This is not new. The same subject, was thoroughly reviewed over an extended period between 2005 ending in November 2008 when the then Secretary of State for Transport, in consultation with Cabinet colleagues, concluded that it would risk a totally unacceptable increase in road deaths and serious injuries as well as an unacceptable increase in cost to the economy.
Nothing has changed since that analysis by the Department for Transport, the most comprehensive on the subject ever undertaken. The key road safety conclusions of which were:
Moving to 4-2-2 would risk an additional annual 400 road deaths (+18% over a record low of 2,222) per year (DfT)
4-2-2 would risk an additional 2,500 serious injuries per year (DfT)
It should also be noted that moving to 4-2-2 MOT Testing would have other deleterious consequences:
Currently motorists are buying fewer new vehicles and reducing servicing/repairs on existing vehicles for economic reasons, posing a greater threat to road safety than in 2007/8 when that review was completed and Government rejected 4-2-2 in 2008.
The MOT failure rate, now 37% in 2009/10, compared to 33.3% in 2006/07 dispels the myth that modern vehicles with better reliability and extended warranties need not be tested so frequently.
4-2-2 testing would mean an incremental annual cost to society of approximately £1.4 billion, as follows:
Incremental road deaths & injuries: £1,508mm (DfT)
Incremental cost of 40,000 lost jobs
@ £12,000 per head: £480mm (trade est.)*
Less motorist annual MOT saving: £621mm (DfT)**
Net cost on median scenario: £1,367 mm
If 4-2-2 is introduced, year 1 fail defects which remain undetected will cause secondary defects by year 2 costing the motorist significantly more to repair as well as further threatening road safety e.g.;
Faulty steering components causing tyre wear
Worn brake pads causing damage to discs
The MOT represents an insignificant fraction of the annual cost of running a car.
Garages see, on a daily basis, serious defects currently picked up by the MOT Test many of which, would almost certainly result in catastrophic failure if undetected.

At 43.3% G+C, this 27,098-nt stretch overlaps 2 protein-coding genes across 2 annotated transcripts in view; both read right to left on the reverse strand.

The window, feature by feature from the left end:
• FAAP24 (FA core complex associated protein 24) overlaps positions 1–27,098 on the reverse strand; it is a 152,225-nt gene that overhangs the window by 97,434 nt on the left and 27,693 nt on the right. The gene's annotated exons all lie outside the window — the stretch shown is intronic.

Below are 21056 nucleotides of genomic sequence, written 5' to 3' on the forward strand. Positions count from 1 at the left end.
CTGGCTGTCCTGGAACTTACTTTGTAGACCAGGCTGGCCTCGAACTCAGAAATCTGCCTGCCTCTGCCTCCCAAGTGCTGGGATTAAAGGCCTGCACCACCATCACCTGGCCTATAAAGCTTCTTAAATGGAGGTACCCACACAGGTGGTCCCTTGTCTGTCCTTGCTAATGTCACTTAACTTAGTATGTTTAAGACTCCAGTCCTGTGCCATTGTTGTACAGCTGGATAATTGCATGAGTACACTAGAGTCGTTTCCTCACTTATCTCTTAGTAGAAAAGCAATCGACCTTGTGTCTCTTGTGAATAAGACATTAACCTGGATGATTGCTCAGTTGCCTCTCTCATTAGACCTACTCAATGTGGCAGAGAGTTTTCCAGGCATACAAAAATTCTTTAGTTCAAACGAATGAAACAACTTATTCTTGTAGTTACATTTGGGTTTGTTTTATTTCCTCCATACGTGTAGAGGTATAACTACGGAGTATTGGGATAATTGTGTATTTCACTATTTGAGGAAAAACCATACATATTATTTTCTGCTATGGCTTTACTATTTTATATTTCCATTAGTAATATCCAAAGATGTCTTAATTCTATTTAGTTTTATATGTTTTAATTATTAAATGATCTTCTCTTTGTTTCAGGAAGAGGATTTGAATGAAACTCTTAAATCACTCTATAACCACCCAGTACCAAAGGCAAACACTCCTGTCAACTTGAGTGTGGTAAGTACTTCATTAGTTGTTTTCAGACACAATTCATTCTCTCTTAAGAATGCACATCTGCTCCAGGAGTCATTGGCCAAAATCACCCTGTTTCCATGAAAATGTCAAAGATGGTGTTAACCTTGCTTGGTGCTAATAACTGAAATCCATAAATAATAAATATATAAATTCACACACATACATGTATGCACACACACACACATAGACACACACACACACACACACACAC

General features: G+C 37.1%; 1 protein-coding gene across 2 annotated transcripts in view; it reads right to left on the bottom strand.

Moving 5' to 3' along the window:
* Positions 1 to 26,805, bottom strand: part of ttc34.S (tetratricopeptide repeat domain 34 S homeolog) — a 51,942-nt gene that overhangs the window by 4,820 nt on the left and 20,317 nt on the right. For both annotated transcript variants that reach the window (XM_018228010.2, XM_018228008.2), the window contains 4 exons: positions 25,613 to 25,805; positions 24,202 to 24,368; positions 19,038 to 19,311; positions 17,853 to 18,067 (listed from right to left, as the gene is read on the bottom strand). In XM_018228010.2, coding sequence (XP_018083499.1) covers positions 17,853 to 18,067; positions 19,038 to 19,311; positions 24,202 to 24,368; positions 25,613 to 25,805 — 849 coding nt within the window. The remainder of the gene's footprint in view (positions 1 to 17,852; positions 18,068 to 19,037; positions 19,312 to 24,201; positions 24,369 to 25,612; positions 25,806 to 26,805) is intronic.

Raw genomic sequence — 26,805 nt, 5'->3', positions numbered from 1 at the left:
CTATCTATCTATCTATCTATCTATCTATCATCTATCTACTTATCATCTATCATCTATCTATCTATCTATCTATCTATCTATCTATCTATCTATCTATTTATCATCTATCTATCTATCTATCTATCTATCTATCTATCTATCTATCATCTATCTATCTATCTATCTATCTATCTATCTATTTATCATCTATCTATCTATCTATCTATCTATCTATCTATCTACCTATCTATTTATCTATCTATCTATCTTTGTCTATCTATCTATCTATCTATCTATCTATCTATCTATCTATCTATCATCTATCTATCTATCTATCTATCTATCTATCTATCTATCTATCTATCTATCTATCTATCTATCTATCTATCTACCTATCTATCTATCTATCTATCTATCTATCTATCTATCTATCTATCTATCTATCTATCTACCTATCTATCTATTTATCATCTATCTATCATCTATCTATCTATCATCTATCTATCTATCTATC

The DfT’s 2008 ‘Evidence Based Review’ into the outcomes of changing the periodicity of MOT Testing was exceptionally comprehensive. Accepting that it is impossible to accurately predict the precise annual increase in deaths and serious injuries, it is reasonable to suppose that these figures do provide at the very least a strong guide to potential outcomes. The unequivocal (and common sense) conclusion is that reducing vehicle safety inspections, inevitably results in increased death and injuries on the roads, to an unacceptable level.
Modern car design, durability, reliability and extended manufacturer warranties have little bearing on the MOT. Key safety critical items, such as lights, braking, steering and tyres are not covered by warranty and by their nature require annual inspection and frequent replacement. Deferring the test one year will only increase the risk these vehicles pose and swell the failure numbers.
For older cars, with motorists hit with spiralling costs, many will cut back on their servicing so an annual MOT inspection becomes even more critical in managing the number of unsafe cars on the road.
Currently under 3-1-1 the UK tops the list of European member states with the best road safety record. If the UK is top in road safety, then why are we entertaining adopting the European 4-2-2 system? There is nothing in the public interest to be gained by reopening this issue – the serious threat it poses to road safety and the substantial cost burden to the economy remain.
* assumes 40% of 100,000 trade jobs lost
** high probability discounting would cease and actual saving would be much smaller
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Manufacturers of portable brake test meters (decelerometers)